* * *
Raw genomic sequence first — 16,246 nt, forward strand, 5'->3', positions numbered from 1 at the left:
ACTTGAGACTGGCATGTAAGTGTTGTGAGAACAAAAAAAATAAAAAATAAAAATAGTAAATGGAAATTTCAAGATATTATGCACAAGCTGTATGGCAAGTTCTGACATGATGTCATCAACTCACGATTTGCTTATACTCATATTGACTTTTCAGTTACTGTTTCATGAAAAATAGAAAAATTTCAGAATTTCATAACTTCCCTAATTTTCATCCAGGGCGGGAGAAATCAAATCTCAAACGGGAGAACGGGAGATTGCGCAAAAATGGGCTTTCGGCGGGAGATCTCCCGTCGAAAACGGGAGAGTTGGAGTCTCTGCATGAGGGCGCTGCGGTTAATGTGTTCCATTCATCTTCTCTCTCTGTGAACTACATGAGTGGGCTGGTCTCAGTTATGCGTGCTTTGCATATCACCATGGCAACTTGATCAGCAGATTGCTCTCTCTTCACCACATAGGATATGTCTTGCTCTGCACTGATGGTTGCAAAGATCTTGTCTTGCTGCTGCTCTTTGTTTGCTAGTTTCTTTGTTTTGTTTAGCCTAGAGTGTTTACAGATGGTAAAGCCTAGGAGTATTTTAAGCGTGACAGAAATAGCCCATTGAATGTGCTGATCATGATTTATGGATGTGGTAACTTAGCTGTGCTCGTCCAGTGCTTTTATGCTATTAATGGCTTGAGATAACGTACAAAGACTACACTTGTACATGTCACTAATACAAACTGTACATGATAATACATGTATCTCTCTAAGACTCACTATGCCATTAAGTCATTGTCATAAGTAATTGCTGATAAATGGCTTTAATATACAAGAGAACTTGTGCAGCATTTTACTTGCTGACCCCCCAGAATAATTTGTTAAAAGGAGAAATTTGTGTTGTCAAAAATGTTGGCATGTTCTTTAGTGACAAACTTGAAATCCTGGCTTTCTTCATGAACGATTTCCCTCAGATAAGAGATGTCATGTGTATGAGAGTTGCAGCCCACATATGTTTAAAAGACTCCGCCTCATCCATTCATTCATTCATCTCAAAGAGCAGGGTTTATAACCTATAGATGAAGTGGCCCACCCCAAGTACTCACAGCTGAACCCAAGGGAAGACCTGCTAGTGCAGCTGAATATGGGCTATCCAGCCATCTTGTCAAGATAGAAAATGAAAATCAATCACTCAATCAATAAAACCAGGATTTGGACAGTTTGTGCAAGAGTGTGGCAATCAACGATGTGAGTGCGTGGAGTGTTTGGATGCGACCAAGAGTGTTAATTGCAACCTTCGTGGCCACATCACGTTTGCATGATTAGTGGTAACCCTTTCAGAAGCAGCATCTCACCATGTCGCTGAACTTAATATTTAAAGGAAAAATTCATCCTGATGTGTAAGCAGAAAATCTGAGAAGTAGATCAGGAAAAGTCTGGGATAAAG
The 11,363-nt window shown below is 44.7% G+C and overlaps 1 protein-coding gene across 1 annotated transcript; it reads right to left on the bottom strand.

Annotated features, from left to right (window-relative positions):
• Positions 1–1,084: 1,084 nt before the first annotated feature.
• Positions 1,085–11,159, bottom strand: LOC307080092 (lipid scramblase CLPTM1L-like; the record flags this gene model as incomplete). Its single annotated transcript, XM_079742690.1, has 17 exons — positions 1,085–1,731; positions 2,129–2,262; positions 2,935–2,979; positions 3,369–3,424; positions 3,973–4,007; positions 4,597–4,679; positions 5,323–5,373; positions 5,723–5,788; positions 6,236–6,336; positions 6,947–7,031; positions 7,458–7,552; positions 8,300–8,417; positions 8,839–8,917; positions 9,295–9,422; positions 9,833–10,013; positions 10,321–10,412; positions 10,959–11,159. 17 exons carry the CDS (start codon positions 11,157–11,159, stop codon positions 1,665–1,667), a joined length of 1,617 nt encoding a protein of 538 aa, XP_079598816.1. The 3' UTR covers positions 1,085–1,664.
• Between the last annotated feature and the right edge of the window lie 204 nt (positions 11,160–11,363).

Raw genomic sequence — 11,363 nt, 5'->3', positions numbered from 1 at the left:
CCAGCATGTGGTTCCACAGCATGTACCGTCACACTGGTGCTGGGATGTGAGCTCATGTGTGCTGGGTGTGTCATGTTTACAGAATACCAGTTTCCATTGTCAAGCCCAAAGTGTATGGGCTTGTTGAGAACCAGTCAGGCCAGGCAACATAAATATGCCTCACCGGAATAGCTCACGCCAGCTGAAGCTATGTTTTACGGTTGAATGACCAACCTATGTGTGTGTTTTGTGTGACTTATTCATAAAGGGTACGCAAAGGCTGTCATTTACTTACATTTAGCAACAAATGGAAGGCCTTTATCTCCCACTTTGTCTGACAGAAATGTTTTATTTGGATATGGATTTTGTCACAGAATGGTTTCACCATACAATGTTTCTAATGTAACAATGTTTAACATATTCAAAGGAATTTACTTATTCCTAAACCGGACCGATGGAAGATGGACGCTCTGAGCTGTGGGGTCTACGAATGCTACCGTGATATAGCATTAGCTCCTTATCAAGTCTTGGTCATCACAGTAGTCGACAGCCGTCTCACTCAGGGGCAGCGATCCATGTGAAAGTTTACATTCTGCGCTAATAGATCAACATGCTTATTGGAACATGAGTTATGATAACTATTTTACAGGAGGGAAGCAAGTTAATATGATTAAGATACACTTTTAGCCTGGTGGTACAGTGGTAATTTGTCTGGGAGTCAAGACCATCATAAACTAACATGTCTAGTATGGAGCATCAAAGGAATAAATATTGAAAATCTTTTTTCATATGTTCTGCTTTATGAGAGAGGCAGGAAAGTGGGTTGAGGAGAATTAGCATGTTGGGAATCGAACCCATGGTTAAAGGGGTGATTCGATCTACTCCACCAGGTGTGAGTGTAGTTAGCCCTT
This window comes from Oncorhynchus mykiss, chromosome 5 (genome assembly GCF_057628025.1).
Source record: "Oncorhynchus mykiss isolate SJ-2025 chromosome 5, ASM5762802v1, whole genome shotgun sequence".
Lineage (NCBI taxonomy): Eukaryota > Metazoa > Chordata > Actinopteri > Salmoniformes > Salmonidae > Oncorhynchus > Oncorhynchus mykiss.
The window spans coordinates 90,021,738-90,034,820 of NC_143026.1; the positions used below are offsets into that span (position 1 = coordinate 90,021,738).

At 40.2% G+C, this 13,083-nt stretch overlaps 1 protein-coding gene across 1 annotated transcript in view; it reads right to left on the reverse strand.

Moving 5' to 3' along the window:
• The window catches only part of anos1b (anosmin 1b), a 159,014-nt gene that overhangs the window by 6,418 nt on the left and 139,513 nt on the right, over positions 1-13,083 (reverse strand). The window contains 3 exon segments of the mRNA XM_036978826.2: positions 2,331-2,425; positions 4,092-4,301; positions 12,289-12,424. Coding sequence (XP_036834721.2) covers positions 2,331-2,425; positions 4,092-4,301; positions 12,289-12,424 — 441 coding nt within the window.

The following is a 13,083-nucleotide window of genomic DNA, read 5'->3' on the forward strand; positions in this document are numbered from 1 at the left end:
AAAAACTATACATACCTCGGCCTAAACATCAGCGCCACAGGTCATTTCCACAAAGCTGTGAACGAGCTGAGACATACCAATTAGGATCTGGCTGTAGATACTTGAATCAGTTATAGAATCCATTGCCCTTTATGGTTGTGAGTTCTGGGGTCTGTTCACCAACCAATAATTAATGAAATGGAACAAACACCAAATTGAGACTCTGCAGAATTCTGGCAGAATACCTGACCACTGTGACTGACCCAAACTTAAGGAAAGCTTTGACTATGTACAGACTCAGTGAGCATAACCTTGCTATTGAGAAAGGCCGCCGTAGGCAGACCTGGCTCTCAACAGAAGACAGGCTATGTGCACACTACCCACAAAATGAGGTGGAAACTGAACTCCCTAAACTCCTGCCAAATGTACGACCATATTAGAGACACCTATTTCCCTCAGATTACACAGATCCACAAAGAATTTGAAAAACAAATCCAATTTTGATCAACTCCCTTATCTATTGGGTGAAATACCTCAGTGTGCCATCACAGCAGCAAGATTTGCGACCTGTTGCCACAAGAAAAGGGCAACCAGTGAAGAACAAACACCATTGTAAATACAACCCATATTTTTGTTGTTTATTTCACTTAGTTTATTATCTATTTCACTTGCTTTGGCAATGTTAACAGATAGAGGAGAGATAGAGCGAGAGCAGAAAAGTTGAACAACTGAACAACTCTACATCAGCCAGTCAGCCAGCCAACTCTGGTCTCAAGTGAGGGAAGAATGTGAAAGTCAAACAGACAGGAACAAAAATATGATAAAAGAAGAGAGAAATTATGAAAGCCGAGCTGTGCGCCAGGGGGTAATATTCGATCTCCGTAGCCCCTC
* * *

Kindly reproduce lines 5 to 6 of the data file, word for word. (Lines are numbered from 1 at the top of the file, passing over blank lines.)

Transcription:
• Positions 1–1,084: 1,084 nt before the first annotated feature.
• Positions 1,085–11,159, bottom strand: LOC307080092 (lipid scramblase CLPTM1L-like; the record flags this gene model as incomplete). Its single annotated transcript, XM_079742690.1, has 17 exons — positions 1,085–1,731; positions 2,129–2,262; positions 2,935–2,979; positions 3,369–3,424; positions 3,973–4,007; positions 4,597–4,679; positions 5,323–5,373; positions 5,723–5,788; positions 6,236–6,336; positions 6,947–7,031; positions 7,458–7,552; positions 8,300–8,417; positions 8,839–8,917; positions 9,295–9,422; positions 9,833–10,013; positions 10,321–10,412; positions 10,959–11,159. 17 exons carry the CDS (start codon positions 11,157–11,159, stop codon positions 1,665–1,667), a joined length of 1,617 nt encoding a protein of 538 aa, XP_079598816.1. The 3' UTR covers positions 1,085–1,664.